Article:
Climate change "experts" are saying that: "Antarctica’s massive stores of ice are likely to melt as the planet warms and contribute ever greater amounts of water to the world’s oceans." But the facts are: "The winter ice around the southern continent has been growing relatively constantly since records began in 1979. The US National Snow and Ice Data Centre, which monitors sea ice using satellite data, say that the year’s maximum was 1.54m sq km (595,000 sq miles) above the 1981-2010...
Garry, aside from the fact that climate change involves far more than the question of polar ice caps, we're not in huge disagreement, I think. 1. Climate change is a more accurate term than global warming, because it's not all about warming, and in some cases the change brings colder rather than warmer. 2. The effects are not the same everywhere, nor are they always immediately harmful. It is possible for one area to be threatened with inundation while another benefits from a return of...
Not in disagreement at all Paul. Just a mention that climate change is not all bad news. And an option to some folks that wonder where all that melted ice is going to. It's been another winter when the Jet Stream has kept the UK warm and the Eastern States frozen. So there's a lot more water to come down from the Ice Cap yet !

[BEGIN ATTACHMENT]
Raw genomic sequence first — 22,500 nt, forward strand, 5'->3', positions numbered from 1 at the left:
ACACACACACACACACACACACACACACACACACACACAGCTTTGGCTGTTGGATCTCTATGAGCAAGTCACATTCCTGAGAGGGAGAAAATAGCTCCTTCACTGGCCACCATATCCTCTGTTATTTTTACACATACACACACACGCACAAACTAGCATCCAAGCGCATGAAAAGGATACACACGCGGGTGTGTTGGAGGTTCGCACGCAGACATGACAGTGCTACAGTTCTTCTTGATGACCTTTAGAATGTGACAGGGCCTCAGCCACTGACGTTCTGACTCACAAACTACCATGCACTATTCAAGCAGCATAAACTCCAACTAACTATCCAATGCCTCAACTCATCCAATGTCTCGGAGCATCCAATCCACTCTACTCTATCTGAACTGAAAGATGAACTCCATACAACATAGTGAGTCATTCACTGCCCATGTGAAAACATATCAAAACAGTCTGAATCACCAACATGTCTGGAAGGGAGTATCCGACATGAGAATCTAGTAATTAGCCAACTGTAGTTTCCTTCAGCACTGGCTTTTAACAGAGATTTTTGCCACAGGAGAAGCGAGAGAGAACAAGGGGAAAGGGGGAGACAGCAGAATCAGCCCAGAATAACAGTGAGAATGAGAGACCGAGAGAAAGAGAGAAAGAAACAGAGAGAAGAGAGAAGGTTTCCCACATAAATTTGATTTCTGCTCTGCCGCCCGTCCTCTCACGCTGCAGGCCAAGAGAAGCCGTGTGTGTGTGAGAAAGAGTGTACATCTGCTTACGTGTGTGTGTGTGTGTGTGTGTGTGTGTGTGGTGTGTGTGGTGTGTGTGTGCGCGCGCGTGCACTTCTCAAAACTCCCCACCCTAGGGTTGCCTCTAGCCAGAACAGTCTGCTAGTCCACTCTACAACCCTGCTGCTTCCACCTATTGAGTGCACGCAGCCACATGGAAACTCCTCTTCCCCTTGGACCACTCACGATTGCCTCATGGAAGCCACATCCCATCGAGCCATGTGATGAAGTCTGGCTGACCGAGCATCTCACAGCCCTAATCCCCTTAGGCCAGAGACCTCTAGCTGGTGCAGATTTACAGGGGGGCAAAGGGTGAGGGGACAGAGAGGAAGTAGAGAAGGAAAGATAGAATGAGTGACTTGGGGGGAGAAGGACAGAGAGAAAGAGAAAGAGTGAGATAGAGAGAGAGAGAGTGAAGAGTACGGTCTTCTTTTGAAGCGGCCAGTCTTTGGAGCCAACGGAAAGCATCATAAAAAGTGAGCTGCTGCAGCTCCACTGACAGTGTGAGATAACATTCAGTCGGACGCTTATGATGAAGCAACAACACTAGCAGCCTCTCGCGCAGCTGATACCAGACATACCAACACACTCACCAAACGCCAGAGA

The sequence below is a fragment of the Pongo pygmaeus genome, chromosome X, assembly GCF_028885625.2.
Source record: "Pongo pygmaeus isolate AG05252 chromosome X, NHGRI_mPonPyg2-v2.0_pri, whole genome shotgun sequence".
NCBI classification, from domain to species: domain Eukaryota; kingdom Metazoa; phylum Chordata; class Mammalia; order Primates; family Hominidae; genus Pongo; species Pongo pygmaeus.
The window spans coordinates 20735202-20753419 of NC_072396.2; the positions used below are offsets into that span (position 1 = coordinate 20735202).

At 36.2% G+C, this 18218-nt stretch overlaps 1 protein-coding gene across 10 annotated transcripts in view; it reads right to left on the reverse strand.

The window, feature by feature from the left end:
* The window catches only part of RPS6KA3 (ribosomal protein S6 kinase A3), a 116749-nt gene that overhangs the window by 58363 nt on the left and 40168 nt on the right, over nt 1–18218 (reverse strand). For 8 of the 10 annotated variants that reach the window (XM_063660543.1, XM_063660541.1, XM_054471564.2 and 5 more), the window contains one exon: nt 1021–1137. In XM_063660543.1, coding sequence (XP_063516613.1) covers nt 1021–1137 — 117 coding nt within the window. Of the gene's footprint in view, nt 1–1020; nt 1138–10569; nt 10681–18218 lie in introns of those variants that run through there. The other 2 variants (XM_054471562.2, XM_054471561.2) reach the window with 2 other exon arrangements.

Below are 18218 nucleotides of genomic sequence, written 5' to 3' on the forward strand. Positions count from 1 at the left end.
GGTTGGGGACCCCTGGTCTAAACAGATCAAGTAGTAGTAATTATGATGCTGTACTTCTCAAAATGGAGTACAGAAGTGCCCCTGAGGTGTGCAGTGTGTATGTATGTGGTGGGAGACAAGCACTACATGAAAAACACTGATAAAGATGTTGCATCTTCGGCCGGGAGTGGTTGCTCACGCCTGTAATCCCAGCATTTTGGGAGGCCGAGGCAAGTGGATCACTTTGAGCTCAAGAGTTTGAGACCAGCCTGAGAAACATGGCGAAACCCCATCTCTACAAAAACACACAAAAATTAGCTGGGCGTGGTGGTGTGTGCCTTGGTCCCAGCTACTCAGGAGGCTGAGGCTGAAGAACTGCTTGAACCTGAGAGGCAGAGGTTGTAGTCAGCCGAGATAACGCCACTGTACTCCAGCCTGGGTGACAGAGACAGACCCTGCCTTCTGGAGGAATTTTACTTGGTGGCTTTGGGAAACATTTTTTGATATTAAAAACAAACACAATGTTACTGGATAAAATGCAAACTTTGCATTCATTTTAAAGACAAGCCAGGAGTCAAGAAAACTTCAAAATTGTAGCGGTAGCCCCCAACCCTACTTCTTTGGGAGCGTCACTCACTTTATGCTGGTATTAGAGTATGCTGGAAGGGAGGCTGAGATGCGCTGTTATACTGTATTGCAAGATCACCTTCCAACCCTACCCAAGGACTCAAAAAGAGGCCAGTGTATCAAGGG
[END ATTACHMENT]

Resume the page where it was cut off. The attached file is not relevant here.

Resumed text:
The issue of what we can do about the "world's changing climate" aside, when I look at a massive stone structure like the one in the photo and realize it's sitting essentially on a sand bar (which is what most of Florida is), I'm not surprised that it might actually be slowly settling and sinking. Just like Venice is. Venice has serious problems but these are mostly due to the fact that the entire city is sinking.
50 years ago this area of Liverpool UK was underwater twice a day. Every tide. And storms would cause the land to flood half a mile inland. So this area is now a man made construction. Sand hills cover the solid foundation. Marrem grass has roots that bind the sand together. And it works. Copied off the Netherlands where much of the land is below sea level all year.